For Narabedla, you see, is nothing more than a backwards spelling of the star Aldebaran...and Nolly's adventures on the second moon of Aldebaran's seventh planet would drive any man mad.

Narabedla's business is performers: for centuries, the company has been kidnapping singers, actors and dancers, then sending them on tours throughout the Galaxy.

Any red-blooded man would want to escape and return to Earth, and Nolly is no exception. Not even the knowledge that some of his fellow performers are hundreds of years old, kept young by Narabedla's advanced science, can keep him from wanting to return home.

But then Narabedla offers to restore his lost voice...

Nolly Stennis is every one of us, faced with a shocking, unfamiliar and sometimes dangerous new world. Yet when the chips are down, there's a heroism within him that agrees with something w‚e‚ feel. Fred Pohl makes us laugh at ourselves; yet at the same time he makes us aware of what a truly wonderful thing it is to be human.

(Incidentally, Pohl is not the first to pull the "Narabedla" trick -- the word also occurs in Marion Zimmer Bradley's Falcons of Narabedla, which was first published in 1957.)

Those who prefer fantasy will not be disappointed by John Gregory Betancourt's The Blind Archer. It has a wizard, a quest, all-powerful gods and evil demons -- in short, everything that makes a good fantasy.

Young Ker Orrum is the son of the Baron of Vilchir. His father wants Ker to become a scholar, but Ker desires to learn magic and become a wizard. On his thirteenth birthday, Ker makes a traditional pilgrimage to the village Oracle, and his life changes. The Oracle tells him that he is fated to win a great ruby that belongs to the god Derethigon (the blind archer of the title).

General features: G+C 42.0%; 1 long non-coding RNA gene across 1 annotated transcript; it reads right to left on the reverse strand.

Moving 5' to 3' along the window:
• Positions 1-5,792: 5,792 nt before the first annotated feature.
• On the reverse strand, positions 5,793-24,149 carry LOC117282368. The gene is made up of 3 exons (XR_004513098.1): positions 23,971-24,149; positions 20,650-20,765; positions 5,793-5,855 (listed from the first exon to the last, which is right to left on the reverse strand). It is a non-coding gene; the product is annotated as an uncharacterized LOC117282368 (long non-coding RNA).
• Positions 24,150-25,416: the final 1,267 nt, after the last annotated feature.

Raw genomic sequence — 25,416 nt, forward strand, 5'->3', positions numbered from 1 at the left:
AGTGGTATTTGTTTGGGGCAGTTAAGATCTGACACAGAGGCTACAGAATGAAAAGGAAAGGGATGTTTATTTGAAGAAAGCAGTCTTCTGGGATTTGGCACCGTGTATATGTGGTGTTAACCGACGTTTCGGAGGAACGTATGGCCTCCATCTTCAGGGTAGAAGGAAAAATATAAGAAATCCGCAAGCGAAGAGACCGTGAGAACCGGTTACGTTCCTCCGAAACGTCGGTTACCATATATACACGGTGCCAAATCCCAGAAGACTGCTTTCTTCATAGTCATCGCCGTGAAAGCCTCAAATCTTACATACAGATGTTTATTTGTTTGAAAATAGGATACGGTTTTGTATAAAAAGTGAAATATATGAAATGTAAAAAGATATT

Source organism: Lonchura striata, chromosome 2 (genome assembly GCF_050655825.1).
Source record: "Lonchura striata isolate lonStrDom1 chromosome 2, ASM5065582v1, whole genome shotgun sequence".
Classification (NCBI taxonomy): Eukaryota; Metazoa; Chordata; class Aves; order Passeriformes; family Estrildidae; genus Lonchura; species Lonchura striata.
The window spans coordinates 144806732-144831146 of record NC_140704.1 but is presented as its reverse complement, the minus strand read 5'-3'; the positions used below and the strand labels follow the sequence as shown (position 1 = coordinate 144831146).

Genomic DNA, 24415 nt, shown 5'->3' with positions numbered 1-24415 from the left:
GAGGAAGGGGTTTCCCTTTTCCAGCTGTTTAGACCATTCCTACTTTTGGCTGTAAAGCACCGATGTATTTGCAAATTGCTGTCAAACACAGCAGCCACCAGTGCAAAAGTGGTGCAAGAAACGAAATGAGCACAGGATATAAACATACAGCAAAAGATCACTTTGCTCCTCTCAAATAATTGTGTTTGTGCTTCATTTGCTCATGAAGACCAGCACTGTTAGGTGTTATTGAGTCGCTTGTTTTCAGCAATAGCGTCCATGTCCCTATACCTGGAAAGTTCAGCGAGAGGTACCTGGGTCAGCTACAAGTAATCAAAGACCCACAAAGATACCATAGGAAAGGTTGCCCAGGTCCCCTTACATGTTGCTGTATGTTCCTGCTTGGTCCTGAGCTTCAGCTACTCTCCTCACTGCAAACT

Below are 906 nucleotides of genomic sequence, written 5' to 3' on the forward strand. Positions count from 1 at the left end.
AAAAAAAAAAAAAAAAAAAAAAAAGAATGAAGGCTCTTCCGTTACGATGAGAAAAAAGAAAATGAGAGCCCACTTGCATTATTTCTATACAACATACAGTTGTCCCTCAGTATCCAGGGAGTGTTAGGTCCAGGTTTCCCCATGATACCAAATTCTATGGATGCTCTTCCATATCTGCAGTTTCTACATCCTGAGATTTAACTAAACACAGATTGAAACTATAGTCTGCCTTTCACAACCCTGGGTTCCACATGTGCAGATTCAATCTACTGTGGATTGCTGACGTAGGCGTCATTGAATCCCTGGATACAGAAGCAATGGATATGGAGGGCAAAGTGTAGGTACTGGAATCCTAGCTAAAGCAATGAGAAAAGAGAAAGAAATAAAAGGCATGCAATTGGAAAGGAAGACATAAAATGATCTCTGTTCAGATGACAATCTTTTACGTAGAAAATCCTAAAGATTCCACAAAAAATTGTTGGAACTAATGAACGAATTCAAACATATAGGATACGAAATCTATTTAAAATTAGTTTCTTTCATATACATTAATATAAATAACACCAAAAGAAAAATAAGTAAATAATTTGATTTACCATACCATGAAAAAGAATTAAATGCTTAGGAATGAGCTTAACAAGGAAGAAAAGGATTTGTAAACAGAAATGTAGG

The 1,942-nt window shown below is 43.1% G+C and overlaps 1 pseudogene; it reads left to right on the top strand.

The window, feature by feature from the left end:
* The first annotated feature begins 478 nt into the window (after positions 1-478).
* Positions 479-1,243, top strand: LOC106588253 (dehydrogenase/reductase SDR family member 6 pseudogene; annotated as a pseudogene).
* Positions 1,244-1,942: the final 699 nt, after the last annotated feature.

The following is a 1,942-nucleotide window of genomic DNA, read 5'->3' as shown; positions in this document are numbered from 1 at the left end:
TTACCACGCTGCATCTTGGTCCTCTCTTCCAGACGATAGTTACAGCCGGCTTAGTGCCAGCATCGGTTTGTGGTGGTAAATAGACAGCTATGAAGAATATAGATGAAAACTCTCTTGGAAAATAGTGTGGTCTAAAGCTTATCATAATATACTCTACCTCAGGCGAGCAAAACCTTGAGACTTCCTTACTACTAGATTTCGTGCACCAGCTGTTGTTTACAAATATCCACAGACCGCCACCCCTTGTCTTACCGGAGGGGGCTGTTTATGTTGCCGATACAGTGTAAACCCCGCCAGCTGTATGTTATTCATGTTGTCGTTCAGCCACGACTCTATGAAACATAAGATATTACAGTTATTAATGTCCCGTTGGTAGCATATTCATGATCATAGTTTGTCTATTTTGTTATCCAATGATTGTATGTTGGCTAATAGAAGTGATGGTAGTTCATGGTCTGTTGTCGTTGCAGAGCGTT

Against his father's wishes, Ker sets out on this task. It isn't long before he runs into Derethigon, who challenges Ker to an archery contest. Brash and foolhardy, Ker agrees -- and unsurprisingly, he loses to the god. Derethigon, laughing, claims his prize: he steals Ker's face.

Blind, mute and unable to smell, Ker stumbles away. But then a wizard, one of Derethigon's servants, takes pity on him. "Serve me for five years," he tells the boy, "And I will get your face back."

Now begins the real tale. The wizard, whose name is Biur, takes Ker back to Treshemna, the magical kingdom of the gods. Ker becomes Biur's apprentice, and starts learning the ways of magicAlmost at once, Biur and Ker set forth on a holy mission, tracking down some demons who have stolen the sacred bones of the god Shon Atasha. On that mission, Ker learns more of magic and its strange ways than he ever wished, and finally finds true fulfillment and the meaning of his life.

The success of a book like The Blind Archer depends largely upon its concept of magic. In Betancourt's world, magic is an inborn talent, like singing or gymnastics, which requires rigorous practice and coaching -- rather than a discipline like accounting which can be learned. Ker Orrum has the talent, Biur provides the coaching, and events conspire to force Ker to practice. His transition from inexperienced beginner to full wizard takes the entire book, and is completely believable.

In the final analysis, this is a book about growing up. When we first meet Ker, he is a typical twelve-year-old: impulsive, emotional, rebellious and somewhat paranoid. Based on nothing more than an oracle's prediction, he challenges a god -- only when it's too late does he realize that he's been stupid. Throughout the story, Ker's pride and his inexperience are the obstacles he must overcome.

Overcome them he does, to the reader's great amusement. The Blind Archer will be a popular book for adolescent readers, especially those who like stories of wizards and magic; adults, too, will enjoy watching Ker bumble his way to the threshold of manhood.